• Sun
  • Dec 21, 2014
  • Updated: 10:10pm

Whatever happened to principle of innocent until proven guilty?

PUBLISHED : Sunday, 05 August, 2012, 12:00am
UPDATED : Wednesday, 15 August, 2012, 11:01pm
 

The principle that one is innocent until proven guilty is a common tenet which everybody in a democracy, from lawyer to layman, is well versed with. The United States is the great upholder of democracy in the world today. But it seems not all Americans believe in the rule of law, at least not John Leonard.

The Olympics has been set alight by the accusations levelled by Leonard at Chinese teenage swimmer Ye Shiwen that she is a drug cheat. And this comes without any shred of proof other than the long-held belief that any extraordinary feat of sporting endeavour from China must have had its birth in a test tube.

Ye, only 16, set a world record in the 400 metres individual medley, shaving five seconds from her personal best. This performance saw the doubters labelling her a cheat. Leonard, the executive director of the World Swimming Coaches Association, said history showed that every time something 'unbelievable' occurred in the sport it turned out to involve doping.

Was this the reaction Roger Bannister faced when he became the first man to run a mile in under four minutes? What did people think when a 14-year-old Nadia Comaneci became the first gymnast to record a perfect 10 at the Olympics? Did anyone think Mark Spitz's haul of seven golds in 1972 would be surpassed?

It is sadly a sign of the times when we cannot just sit back and savour a golden moment in sport without second-guessing ourselves. China has in the past been found guilty of cheating in the pool. Its swimmers were caught red-handed in 1998 at the Perth world championships after being found with human growth hormone.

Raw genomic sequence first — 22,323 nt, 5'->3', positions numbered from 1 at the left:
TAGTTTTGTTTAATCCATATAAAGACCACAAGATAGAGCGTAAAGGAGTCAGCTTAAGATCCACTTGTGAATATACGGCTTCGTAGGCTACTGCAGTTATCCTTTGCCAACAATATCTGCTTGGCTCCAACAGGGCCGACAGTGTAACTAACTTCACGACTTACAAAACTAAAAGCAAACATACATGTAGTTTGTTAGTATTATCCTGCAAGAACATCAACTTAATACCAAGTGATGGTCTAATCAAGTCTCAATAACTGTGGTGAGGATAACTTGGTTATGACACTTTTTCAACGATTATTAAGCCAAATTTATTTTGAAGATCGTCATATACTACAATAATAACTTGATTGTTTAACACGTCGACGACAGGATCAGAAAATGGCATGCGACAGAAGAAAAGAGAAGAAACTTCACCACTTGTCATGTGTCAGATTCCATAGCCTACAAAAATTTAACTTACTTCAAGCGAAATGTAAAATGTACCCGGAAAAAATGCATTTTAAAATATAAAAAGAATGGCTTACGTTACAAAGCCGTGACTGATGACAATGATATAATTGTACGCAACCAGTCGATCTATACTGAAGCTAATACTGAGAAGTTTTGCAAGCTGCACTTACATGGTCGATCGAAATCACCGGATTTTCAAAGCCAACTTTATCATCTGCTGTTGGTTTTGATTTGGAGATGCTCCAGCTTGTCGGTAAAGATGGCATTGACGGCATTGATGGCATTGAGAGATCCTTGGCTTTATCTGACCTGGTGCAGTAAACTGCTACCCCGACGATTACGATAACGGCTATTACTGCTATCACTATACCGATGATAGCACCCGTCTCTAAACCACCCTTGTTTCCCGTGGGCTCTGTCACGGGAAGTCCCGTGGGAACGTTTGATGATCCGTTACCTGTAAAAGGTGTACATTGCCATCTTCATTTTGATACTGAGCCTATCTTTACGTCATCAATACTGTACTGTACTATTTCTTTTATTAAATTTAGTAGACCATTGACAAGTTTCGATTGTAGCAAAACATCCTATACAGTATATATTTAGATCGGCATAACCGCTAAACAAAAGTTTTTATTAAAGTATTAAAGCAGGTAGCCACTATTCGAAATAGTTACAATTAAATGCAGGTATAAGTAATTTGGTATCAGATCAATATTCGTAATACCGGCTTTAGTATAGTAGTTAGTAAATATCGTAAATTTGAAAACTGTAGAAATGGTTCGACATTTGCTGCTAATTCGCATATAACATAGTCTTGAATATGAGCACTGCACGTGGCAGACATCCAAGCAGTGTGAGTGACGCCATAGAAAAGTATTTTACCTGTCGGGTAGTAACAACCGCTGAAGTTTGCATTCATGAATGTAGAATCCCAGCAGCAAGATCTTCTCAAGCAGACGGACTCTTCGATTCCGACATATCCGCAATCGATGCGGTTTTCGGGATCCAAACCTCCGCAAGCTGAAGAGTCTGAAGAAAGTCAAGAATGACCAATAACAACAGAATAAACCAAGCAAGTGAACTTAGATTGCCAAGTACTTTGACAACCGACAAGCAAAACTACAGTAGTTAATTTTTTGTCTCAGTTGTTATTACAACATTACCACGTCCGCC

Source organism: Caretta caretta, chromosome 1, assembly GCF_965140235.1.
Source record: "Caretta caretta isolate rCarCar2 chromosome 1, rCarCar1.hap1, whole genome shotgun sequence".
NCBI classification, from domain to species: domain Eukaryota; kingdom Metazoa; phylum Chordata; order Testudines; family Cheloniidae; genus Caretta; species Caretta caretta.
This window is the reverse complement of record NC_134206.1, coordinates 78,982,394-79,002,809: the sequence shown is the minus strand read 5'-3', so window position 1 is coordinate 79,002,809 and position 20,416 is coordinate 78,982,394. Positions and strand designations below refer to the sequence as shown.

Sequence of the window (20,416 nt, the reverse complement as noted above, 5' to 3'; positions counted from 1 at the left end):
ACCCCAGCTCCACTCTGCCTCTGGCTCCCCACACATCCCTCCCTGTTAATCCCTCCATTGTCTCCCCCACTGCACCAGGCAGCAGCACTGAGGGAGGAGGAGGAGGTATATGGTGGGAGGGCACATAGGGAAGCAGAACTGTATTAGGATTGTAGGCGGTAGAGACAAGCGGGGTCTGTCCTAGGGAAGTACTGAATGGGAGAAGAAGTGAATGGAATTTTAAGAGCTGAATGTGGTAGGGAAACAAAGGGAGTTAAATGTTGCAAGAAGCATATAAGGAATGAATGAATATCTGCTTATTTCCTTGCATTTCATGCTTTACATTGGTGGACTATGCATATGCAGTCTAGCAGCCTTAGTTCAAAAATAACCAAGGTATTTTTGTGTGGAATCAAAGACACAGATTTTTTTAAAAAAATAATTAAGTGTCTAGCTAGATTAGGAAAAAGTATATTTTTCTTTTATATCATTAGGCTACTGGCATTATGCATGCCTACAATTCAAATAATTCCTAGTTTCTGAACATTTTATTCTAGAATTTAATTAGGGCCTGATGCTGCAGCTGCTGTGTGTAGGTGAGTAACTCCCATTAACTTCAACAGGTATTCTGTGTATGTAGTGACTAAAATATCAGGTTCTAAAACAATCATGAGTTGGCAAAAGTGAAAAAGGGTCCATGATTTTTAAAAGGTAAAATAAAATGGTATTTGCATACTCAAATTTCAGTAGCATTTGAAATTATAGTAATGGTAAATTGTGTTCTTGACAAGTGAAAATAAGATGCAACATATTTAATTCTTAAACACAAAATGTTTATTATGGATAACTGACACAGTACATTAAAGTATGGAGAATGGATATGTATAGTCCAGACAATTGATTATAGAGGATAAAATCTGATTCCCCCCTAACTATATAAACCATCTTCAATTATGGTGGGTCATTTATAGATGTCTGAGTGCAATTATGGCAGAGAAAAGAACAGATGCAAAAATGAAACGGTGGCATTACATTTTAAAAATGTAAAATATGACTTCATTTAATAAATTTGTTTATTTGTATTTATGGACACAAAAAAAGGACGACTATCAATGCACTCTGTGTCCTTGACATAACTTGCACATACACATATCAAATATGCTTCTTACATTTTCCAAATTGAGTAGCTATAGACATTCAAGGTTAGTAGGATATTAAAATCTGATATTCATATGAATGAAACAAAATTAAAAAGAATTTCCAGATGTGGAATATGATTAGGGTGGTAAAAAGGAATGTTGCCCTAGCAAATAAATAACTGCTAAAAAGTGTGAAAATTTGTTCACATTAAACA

The infamous Ma's Army of distance runners has now gone down in drug folklore in athletics. All these cases have built an environment where an unusual result from a Chinese athlete is instantly questioned by the Western media.

Ye was trailing American Elizabeth Beisel, the world champion, after the penultimate breaststroke leg when she turned on a devastating final two freestyle lengths - the last 50 metres in 28.93 seconds, which was quicker than Ryan Lochte did in winning the men's event. The immediate knee-jerk reaction to this was incredulity as to how a girl could swim faster than a man. There is a simple answer: Lochte was in cruise mode having already done more than enough to win the race. His overall time in the 400m individual medley was more than 20 seconds faster than Ye's.

She pushed hard in the last couple of lengths because she was trailing Beisel. This sparked off a superhuman effort. This can happen in sport, according to Ian Thorpe. The Australian, a commentator with the BBC, said: 'I dropped five seconds going from 15 to 16. This doesn't happen when you're in your 20s.'

His fellow commentator, Gary Lineker, then asked: 'Did anyone question you at the time when this happened?' It was a light-hearted comment, but this is the crux of the issue. It seems that when a Chinese athlete does something remarkable, he or she is branded as a cheat first, and then celebrated as a champion second. But when Usain Bolt lowered the men's 100 metres record four years ago was his feat questioned?

Ye has been tested pre-Olympics and also at the Games. All medal-winners have to give urine and blood samples immediately afterwards. So far, nothing untoward has happened from these tests but the Doubting Thomases say she and her coaches may have found a way to stay ahead of the game and mask the drugs.

All samples provided by athletes at these Games will be stored for eight years as anti-drug agencies try to find better ways to unearth cheats. Advancing technology will make today's efforts seem pedestrian by the 2020 Games.

Hong Kong-born entrepreneur David Tang, founder of Shanghai Tang who now lives in London, described Ye's feat as a changing of the guard in the Evening Standard..

'Maybe in the 21st century, it is the turn of China against the supreme power of America. And what is happening in sport at the Olympics is the partial indication of that,' he wrote.

'That transformation does not require microscopic analyses on how individual athletes might be brought up. Rather it is part and parcel of an entire nation like China which has cultivated an enormous sense of confidence, if only through its economic progress. So there should be fewer fears and prejudices, which breed war, but more admiration and emulation, which breed harmony.'

So in the interest of harmony, and unless Ye is proven guilty, let's drop all this talk of China cheating.

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